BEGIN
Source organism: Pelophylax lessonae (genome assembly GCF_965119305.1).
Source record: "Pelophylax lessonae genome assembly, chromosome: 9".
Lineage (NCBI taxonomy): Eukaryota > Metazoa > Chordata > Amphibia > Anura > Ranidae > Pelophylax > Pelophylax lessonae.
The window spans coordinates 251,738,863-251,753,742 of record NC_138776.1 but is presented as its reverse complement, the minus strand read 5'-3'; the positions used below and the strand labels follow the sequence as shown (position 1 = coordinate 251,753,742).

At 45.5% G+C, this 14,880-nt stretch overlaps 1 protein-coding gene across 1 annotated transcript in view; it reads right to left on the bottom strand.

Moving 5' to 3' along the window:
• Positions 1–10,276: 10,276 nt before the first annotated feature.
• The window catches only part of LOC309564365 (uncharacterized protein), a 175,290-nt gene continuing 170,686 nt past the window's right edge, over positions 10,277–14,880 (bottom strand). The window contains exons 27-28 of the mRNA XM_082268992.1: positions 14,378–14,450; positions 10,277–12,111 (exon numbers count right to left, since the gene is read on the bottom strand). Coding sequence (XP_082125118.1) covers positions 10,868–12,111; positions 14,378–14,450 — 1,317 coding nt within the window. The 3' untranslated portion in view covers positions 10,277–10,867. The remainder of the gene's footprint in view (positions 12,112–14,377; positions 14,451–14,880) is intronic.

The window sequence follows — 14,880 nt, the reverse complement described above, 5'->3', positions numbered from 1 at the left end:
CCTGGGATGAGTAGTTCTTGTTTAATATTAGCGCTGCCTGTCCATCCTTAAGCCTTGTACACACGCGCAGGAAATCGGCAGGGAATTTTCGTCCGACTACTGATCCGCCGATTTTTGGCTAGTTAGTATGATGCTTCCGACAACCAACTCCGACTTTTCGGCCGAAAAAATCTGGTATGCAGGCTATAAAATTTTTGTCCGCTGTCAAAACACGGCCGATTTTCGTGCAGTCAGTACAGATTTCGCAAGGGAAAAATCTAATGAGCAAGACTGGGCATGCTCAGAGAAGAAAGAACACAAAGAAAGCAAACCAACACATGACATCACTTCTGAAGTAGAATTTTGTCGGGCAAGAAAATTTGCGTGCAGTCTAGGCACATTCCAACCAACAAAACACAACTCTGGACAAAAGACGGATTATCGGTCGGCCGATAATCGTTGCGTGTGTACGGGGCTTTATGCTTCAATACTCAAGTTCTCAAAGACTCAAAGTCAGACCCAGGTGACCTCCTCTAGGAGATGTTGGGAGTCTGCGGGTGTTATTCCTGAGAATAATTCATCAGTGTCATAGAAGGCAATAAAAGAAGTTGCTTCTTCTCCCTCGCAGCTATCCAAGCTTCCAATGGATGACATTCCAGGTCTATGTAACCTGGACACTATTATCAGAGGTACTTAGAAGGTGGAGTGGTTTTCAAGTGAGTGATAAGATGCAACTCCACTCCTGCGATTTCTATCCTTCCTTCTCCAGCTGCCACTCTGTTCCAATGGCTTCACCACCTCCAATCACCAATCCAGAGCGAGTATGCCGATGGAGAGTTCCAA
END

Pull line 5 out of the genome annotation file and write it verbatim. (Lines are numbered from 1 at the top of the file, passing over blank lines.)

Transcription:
At 45.5% G+C, this 14,880-nt stretch overlaps 1 protein-coding gene across 1 annotated transcript in view; it reads right to left on the bottom strand.